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Building the Future of Education: Museums and the Learning Ecosystem

September 28, 201628 September 2016

Museums and heritage organizations

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This American report highlights findings from a “convening” of about 50 museum and education practitioners, funders, and policy experts, which had the goal of launching “a national dialogue about the future of education and how leaders from the worlds of education and museums can work together to integrate the nation’s educational assets into a vibrant learning grid”. A “vibrant learning grid” would be “a flexible and radically personalized learning ecosystem that meets the needs of all learners”.

The report outlines key facts about museums’ involvement in education. American museums:

  • “spend more than $2 billion a year on education”, with about three-quarters of this amount being devoted to Kindergarten to Grade 12 students.
  • “receive more than 55 million visits every year from students in school groups”.
  • “create educational programs in math, science, art, literacy, language arts, history, civics and government, economics and financial literacy, geography and social studies”.
  • “provide more than 18 million instructional hours for educational programs” each year.

Given this deep involvement in education, the report indicates that “museums can play a critical role [in education], both as resources for learners, and as teachers of teachers, sharing what they have learned from their last century of education”.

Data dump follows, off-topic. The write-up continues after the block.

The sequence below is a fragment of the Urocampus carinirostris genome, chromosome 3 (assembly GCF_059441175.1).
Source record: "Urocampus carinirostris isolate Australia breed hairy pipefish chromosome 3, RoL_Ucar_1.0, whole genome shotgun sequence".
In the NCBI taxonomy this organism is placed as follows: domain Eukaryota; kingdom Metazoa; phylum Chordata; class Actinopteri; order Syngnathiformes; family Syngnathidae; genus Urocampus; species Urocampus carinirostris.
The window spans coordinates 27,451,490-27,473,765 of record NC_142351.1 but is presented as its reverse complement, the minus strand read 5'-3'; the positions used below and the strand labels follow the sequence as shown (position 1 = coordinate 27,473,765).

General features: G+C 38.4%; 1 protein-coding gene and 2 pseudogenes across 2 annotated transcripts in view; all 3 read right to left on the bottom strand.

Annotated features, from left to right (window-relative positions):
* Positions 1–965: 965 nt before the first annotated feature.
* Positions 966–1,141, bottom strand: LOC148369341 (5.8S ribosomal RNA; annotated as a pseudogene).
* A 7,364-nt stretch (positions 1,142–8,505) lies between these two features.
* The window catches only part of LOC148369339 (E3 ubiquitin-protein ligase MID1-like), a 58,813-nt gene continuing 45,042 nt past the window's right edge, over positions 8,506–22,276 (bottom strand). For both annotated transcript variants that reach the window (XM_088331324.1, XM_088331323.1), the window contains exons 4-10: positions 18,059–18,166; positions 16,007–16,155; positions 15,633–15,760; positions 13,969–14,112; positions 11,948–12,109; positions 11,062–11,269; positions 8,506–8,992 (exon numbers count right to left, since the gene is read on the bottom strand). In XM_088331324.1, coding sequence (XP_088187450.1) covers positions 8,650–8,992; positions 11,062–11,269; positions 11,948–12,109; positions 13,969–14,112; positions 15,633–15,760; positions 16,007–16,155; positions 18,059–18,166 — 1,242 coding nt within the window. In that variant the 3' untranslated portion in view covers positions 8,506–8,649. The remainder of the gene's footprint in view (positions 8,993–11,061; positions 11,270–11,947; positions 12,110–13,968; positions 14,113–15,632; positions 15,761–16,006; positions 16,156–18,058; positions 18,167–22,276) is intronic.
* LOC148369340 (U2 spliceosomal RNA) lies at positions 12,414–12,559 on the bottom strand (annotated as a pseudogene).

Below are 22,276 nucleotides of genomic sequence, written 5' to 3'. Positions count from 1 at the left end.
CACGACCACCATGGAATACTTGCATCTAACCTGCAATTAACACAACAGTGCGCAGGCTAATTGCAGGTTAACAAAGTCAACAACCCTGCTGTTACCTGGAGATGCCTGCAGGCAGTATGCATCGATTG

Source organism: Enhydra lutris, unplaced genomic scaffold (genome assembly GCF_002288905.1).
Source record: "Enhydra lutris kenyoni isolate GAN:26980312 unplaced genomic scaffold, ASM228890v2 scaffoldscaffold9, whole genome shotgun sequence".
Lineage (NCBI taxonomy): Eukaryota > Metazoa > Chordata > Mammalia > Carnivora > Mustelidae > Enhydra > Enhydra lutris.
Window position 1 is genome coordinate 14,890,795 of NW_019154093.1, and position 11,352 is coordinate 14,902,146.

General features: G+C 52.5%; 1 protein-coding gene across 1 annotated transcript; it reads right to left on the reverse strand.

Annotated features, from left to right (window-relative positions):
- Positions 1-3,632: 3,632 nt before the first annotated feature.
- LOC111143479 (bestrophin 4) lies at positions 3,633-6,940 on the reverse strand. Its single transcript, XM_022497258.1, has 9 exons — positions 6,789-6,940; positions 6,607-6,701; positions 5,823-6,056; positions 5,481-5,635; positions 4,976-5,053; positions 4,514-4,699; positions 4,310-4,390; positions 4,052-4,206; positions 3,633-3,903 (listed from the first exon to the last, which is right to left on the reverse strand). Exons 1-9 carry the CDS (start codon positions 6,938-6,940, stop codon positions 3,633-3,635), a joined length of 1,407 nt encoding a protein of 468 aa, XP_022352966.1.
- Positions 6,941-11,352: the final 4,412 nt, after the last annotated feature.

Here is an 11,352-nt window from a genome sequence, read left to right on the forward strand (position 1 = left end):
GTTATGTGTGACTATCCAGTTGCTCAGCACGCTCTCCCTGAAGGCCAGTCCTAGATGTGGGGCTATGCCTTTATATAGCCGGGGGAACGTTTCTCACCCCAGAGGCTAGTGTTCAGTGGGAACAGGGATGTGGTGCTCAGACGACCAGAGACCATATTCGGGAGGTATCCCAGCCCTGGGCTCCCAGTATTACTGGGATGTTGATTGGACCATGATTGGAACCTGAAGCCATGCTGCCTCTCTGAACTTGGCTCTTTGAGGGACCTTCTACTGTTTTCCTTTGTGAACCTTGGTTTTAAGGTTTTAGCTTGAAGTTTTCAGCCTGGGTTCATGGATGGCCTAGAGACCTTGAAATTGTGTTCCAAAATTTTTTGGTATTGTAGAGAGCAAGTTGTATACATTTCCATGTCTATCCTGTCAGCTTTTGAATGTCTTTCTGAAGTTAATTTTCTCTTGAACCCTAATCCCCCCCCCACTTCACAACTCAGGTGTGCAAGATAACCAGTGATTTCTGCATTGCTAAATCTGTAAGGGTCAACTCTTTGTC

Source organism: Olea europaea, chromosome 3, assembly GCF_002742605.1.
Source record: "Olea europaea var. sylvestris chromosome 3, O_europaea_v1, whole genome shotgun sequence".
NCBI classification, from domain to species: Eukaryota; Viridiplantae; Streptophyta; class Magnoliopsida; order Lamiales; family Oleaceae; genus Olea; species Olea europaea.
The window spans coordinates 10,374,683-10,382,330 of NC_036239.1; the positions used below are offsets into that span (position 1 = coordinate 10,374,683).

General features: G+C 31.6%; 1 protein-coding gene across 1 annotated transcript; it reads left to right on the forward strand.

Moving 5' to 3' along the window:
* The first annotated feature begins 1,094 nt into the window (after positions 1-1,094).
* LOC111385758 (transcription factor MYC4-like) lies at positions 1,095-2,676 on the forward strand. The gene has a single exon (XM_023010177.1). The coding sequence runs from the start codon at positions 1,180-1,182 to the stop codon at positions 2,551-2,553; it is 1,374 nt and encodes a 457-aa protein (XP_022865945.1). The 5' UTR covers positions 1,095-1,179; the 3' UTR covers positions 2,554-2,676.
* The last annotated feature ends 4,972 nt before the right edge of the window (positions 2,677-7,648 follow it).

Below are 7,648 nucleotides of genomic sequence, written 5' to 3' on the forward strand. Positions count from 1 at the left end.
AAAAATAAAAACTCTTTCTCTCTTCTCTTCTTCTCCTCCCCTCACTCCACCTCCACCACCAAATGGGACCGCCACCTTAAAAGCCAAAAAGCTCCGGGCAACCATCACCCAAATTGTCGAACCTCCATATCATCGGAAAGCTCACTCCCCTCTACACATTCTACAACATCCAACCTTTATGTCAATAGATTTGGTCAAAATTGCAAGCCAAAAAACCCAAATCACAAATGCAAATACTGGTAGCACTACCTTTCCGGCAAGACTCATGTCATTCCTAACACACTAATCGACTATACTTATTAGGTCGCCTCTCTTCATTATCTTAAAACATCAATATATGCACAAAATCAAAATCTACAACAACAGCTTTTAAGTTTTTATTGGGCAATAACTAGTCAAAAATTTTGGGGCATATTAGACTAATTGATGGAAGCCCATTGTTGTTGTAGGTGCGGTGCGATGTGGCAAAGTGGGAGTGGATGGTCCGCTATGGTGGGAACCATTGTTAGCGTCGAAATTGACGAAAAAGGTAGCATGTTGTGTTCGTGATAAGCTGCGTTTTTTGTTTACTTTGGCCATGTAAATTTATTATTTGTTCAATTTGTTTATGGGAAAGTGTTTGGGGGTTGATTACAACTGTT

However, the report argues that museums suffer from a lack of awareness of their educational role. The report contains three key strategies for museums to “gain much more traction and visibility” in education:

  1. Be proactive: Show leadership and help direct “the power of the learner”.
  2. Be relevant, by focussing on “contextual interdisciplinary learning”. The report notes that museums offer all “four As” of learning: the acquisition, association, application, and assimilation of knowledge.
  3. Be “top of the mind” in education: “museums need to push the boundaries and become stakeholders instead of just partners. It is time for museums to become drivers of educational change.”

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